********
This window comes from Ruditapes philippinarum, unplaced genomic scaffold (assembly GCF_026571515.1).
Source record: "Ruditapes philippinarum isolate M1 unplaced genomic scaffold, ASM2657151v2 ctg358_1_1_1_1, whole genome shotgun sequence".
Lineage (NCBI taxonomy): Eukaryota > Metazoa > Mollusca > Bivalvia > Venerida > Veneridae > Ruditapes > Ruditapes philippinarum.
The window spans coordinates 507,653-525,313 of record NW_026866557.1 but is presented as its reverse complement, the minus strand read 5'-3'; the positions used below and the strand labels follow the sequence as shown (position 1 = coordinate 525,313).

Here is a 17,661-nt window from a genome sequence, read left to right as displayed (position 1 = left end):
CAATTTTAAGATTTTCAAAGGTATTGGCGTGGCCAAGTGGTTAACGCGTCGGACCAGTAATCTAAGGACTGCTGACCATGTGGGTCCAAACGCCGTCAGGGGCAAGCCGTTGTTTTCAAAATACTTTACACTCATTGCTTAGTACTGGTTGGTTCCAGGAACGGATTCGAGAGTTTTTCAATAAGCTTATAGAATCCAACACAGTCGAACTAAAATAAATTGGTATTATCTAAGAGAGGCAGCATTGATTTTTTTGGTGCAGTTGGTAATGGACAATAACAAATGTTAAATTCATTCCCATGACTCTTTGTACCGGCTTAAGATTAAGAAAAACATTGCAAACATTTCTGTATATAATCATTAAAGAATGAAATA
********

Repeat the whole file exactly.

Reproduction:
This window comes from Ruditapes philippinarum, unplaced genomic scaffold (assembly GCF_026571515.1).
Source record: "Ruditapes philippinarum isolate M1 unplaced genomic scaffold, ASM2657151v2 ctg358_1_1_1_1, whole genome shotgun sequence".
Lineage (NCBI taxonomy): Eukaryota > Metazoa > Mollusca > Bivalvia > Venerida > Veneridae > Ruditapes > Ruditapes philippinarum.
The window spans coordinates 507,653-525,313 of record NW_026866557.1 but is presented as its reverse complement, the minus strand read 5'-3'; the positions used below and the strand labels follow the sequence as shown (position 1 = coordinate 525,313).

Here is a 17,661-nt window from a genome sequence, read left to right as displayed (position 1 = left end):
CAATTTTAAGATTTTCAAAGGTATTGGCGTGGCCAAGTGGTTAACGCGTCGGACCAGTAATCTAAGGACTGCTGACCATGTGGGTCCAAACGCCGTCAGGGGCAAGCCGTTGTTTTCAAAATACTTTACACTCATTGCTTAGTACTGGTTGGTTCCAGGAACGGATTCGAGAGTTTTTCAATAAGCTTATAGAATCCAACACAGTCGAACTAAAATAAATTGGTATTATCTAAGAGAGGCAGCATTGATTTTTTTGGTGCAGTTGGTAATGGACAATAACAAATGTTAAATTCATTCCCATGACTCTTTGTACCGGCTTAAGATTAAGAAAAACATTGCAAACATTTCTGTATATAATCATTAAAGAATGAAATA